the visible hand

it is the theory which decides what can be observed – einstein

Archive for July, 2008

decoupling or recoupling isn’t the question

Posted by ecoshift on July 31, 2008

While the current recession in the US will clearly hurt Brazilian and Chinese exports, and while recoupling arguments from Calculated Risk and Noriel Roubini carry significant weight I still find myself thinking that the distribution of power on the world stage has shifted. Formerly “Third World” economies seem to have the emerging domestic markets, the growing domestic managerial and manufacturing capacity and the low cost labor necessary not just to survive a global slowdown but to actually gain position and market share at the expense of northern economies in the process. I don’t see emerging economies as decoupled from the US economy, but I do see them as better equipped to cope and compete in an interconnected global supply chain. I believe the US recession will only intensify this process.

President Obama will be facing a different geopolitical reality than the one we have been accustomed to since the end of WWII. The assumption that we are number one due to the innate superiority of US entrepreneurial leadership could cause us to badly misjudge the dependence of emerging economies on US markets and the ability of US manufacturers (those that haven’t already moved to emerging markets) to compete on level global playing field — even with the declining value of the dollar. The message from China and India this week, coupled with the article below about Brazil’s compassionate economic successes, is that we are no longer able to insist on inequitable terms of trade with the “third world”. They want a level playing field and they believe the cost of insisting on equitable terms is less than the cost caving in to US pressure. US hubris could causes us to miss this transition point. They need us less. We need them more. They own our debt, they manufacture our goods, they breathe our pollution and they provide our raw materials. What is it that we provide again? Leadership?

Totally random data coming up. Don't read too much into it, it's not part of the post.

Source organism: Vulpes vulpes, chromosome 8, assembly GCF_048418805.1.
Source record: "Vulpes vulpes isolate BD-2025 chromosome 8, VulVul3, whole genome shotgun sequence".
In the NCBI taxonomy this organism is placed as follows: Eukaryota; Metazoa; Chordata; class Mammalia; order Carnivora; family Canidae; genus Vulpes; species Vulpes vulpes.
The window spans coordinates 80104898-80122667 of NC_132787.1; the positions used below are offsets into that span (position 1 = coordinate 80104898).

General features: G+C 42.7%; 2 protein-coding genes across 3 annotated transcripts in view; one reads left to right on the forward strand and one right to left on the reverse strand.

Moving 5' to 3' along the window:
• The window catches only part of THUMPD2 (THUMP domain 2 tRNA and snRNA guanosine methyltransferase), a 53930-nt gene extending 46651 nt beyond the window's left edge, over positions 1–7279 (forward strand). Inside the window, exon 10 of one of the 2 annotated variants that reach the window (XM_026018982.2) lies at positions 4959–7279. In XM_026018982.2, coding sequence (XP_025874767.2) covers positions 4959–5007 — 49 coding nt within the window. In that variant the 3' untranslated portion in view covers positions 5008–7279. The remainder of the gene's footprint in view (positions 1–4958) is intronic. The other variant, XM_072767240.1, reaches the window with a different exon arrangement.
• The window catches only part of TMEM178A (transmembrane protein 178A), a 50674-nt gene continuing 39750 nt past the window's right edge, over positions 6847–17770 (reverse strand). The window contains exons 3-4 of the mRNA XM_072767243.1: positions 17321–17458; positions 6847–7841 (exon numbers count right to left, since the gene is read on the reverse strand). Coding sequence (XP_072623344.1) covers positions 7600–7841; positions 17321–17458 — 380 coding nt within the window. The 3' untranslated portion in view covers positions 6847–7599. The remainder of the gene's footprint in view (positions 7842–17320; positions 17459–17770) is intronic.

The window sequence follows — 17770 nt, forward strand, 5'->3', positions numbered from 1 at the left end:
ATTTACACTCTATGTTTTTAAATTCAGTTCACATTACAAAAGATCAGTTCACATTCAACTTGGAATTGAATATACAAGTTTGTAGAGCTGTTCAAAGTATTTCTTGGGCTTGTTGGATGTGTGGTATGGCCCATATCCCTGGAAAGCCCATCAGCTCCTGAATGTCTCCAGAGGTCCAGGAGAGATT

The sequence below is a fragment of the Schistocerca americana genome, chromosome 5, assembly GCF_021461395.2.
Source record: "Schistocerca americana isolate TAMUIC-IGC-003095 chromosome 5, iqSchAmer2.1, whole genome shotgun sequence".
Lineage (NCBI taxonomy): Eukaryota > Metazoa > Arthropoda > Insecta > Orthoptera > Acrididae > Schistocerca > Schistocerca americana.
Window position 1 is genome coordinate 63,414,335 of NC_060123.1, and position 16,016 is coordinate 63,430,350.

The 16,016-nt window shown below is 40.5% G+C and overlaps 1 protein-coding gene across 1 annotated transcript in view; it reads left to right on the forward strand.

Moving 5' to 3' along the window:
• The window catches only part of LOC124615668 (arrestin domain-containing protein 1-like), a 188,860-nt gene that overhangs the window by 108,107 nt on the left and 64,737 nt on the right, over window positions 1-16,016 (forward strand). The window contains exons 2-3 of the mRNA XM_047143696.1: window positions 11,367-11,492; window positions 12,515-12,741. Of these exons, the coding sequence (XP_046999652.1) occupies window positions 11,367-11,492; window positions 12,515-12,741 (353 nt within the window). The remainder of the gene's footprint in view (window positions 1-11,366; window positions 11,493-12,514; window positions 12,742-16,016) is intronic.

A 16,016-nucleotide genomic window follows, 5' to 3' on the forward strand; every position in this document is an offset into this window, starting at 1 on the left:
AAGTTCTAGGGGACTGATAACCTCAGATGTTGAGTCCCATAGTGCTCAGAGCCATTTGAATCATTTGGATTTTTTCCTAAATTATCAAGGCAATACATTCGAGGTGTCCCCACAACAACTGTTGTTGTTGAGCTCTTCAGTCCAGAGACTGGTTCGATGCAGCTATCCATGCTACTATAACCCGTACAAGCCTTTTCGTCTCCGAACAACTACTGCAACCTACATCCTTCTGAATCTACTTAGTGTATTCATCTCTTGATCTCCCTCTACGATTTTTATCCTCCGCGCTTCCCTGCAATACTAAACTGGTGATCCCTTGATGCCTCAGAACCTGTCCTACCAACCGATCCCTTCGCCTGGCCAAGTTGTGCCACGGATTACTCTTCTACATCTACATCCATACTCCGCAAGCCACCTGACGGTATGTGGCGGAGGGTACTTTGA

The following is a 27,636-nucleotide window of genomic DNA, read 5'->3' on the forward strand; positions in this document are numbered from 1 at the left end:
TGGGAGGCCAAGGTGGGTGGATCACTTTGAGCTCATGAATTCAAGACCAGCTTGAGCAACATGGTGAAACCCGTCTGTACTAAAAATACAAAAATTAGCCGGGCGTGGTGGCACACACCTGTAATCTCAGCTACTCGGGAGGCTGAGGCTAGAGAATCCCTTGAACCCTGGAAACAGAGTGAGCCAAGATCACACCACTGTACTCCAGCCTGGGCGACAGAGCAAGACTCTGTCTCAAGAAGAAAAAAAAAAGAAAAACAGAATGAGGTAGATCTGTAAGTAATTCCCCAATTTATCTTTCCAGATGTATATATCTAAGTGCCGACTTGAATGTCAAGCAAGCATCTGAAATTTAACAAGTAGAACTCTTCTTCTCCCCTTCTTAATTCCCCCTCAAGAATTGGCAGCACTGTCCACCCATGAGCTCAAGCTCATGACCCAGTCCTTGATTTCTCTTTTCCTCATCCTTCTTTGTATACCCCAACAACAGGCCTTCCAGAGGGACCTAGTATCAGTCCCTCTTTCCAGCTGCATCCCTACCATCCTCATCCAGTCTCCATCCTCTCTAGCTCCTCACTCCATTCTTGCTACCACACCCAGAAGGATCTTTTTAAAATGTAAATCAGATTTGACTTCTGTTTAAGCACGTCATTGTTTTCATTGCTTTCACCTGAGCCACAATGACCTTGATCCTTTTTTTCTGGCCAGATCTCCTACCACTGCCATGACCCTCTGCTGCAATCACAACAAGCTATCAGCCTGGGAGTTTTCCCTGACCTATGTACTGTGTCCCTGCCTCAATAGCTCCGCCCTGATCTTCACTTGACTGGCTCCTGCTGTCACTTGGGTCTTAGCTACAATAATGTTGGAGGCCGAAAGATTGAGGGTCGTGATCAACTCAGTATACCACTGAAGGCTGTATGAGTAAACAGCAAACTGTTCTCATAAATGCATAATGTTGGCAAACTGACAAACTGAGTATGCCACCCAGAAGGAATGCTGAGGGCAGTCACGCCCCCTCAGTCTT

Unless Obama can come to terms with these new geopolitical realities articles like the one below make me think real leadership will be coming from somewhere else.

Brazil Rides Wave of Growth as Larger Economies Struggle –
Published: July 31, 2008

…Brazil, South America’s largest economy, is finally poised to realize its long-anticipated potential as a global player, economists say, as the country rides its biggest economic expansion in three decades.

That growth is being felt in nearly all parts of the economy, creating a new class of super rich even as people like Ms. Sousa lift themselves into an expanding middle class.

It has also given Brazil new swagger, providing it, for instance, with greater leverage to push for a tougher bargain with the United States and Europe in global trade talks. After seven years, those negotiations finally broke down this week over demands by India and China for safeguards for their farmers, a clear sign of the rising clout of these emerging economies.

Despite investor fears about the leftist bent of President Luiz Inácio Lula da Silva when he was elected to lead Brazil in 2002, he has demonstrated a light touch when it comes to economic stewardship, avoiding the populist impulses of leaders in Venezuela and Bolivia.

Instead, he has fueled Brazil’s growth through a deft combination of respect for financial markets and targeted social programs, which are lifting millions out of poverty, said David Fleischer, a political analyst and emeritus professor at the University of Brasília. Ms. Sousa is one such beneficiary.

Long famous for its unequal distribution of wealth, Brazil has shrunk its income gap by six percentage points since 2001, more than any other country in South America this decade, said Francisco Ferreira, a lead economist at the World Bank.

While the top 10 percent of Brazil’s earners saw their cumulative income rise by 7 percent from 2001 to 2006, the bottom 10 percent shot up by 58 percent, according to Marcelo Côrtes Neri, the director of the Center for Social Policies at the Getulio Vargas Foundation in Rio de Janeiro.